Star Guardian, let's discover the Riot Games event with the Narrative Producer and the Lead Composer

Star Guardian, let's discover the Riot Games event with the Narrative Producer and the Lead Composer

Star Guardian

The summer of Riot Games usually embraces players with events dedicated to deepening or revisiting the lore and side-stories dedicated to the Runeterra universe and therefore of the champions who tread the land of League of Legends and Wildrift, as well as the tables game of Legends of Runeterra. This year we returned to visit the Star Guardian universe which tells, according to Majokko's stylistic features, the fantasy adventures halfway between school desks and the magical clashes with evil opponents that our heroes will find beforehand ready to upset the balance of the world. .

Between skins, songs, visual novels and mini games, a Riot event is a multimedia and multidimensional moment that encompasses an incredible artistic work. We took the opportunity to interview Stephanie Bedford, Narrative Producer and Brendon Williams, Lead Composer of Star Guardian, and thus delve into the artistic, narrative and musical aspects that surround this massive creative effort.

Star Guardian is a single large project born from the ideas of many

Artwork from the Star Guardian event in League of Legends: Wild Rift It was difficult to keep the many aspects of the Star Guardian event consistent, as it involved games with different rhythms and artistic dynamics? What were the biggest challenges? What are the solutions?

Stephanie Bedford - Creating a cohesive experience across the various games and mediums that tell the Star Guardian universe has been a challenge, but it's something we've set out to accomplish from the start. Within the thematic development, we always adopt the approach according to which there are some "fundamental" aspects to be maintained both in the style of the skins and in that of the samples, which remain constant regardless of the artistic direction or the universe in which we find ourselves and for Star Guardian it was the same. On the production side, we set up a progress process focused on working together between teams to make sure we find divergences early and focus on the issues that would cause more problems (e.g. chronological storytelling or the statue of Lux always in the city center). It is a process that requires creative flexibility to work with everyone, balancing individual goals and product needs. Communicating at every stage is the most effective "solution"!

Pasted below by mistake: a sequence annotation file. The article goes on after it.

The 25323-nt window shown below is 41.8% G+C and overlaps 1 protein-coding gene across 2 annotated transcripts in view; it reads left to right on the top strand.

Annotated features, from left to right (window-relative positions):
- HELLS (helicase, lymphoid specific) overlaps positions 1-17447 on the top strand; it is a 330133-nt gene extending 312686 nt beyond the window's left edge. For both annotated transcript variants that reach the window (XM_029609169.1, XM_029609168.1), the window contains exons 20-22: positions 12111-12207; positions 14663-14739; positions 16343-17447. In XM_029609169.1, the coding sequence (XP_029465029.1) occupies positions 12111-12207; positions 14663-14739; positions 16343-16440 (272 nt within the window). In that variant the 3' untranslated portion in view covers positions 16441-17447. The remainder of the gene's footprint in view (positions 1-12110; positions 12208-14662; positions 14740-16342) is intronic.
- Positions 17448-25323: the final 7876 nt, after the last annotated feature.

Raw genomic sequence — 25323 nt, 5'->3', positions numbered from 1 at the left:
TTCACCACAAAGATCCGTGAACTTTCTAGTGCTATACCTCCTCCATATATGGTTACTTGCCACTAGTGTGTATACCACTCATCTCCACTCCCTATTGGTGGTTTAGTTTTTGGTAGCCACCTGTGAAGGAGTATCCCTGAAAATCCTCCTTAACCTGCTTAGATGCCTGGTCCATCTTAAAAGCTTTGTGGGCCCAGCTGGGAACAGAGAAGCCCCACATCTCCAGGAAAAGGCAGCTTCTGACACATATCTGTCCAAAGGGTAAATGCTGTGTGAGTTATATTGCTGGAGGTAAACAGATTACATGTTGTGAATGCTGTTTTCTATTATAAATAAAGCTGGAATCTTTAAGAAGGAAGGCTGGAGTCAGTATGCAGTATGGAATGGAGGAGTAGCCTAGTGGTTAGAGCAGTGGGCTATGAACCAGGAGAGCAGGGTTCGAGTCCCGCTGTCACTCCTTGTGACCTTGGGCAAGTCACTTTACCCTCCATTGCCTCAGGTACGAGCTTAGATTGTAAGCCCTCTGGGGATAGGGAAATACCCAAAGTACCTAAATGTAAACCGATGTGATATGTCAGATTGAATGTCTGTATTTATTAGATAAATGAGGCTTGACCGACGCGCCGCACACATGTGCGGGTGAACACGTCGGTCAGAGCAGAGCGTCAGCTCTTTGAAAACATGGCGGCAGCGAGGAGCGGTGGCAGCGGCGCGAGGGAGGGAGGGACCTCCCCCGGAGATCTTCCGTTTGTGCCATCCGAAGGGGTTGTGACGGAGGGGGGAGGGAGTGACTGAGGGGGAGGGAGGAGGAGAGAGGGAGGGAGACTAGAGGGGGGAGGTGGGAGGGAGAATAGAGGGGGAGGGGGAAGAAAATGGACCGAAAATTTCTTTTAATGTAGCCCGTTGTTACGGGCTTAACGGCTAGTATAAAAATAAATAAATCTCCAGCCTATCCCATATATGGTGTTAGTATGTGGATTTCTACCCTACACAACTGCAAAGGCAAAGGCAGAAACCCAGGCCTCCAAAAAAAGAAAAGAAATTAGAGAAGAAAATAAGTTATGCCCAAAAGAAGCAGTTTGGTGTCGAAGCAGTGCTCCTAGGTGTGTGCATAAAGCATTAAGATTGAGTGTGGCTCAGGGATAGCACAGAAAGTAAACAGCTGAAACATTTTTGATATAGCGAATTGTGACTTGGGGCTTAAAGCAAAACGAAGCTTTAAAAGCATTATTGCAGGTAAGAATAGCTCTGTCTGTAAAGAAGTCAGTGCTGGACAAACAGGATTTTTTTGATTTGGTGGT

Splash Art by Star Guardian Syndra Prestige Brendon Williams - It was definitely a challenge, albeit fun and creatively rewarding! From the beginning, one of the Star Guardian team's goals has been to give the campaign an eclectic vibe - with emotionally intense moments contrasted with moments of lighthearted fun, many artistic styles in just as many different versions, and so much more. It was clear that the music should also support and reflect this. The challenge, then, was figuring out how to express so many styles and feelings without making the music seem like a random collection of unrelated songs.

We addressed this problem by thinking that Star Guardian music fell into two different musical categories. : the main soundtrack that tells the story of the Star Guardians and the music that the characters themselves could hear at Valoran High.

Frame from the teaser trailer of the Star Guardian event The first category is what we consider the main music by Star Guardian: Everything Goes On, the orchestral theme, soundtracks for movies, game music, etc ... For this category, we have kept the sense of cohesion by covering the melodies written by Porter Robinson for Everything Goes On as the "main theme". For this reason even though the orchestral theme is in a completely different musical style and is much more cinematic and dramatic, it still feels completely connected to the backbone due to the use of the same basic melodies. This whole part focuses more on the emotional aspects of the campaign and the storytelling of the characters.

Image from the video of the song Everything Goes On The second category is Sessions: Star Guardian Taliyah! This is an even more eclectic blend of styles written by a variety of artists, all inspired by Star Guardian. As I mentioned, this was treated as the music that exists in the Star Guardian universe that the champions themselves hear. Aside from the release of Sessions, you'll hear these tracks in various Star Guardian videos to capture the more carefree and fun side of the adventure.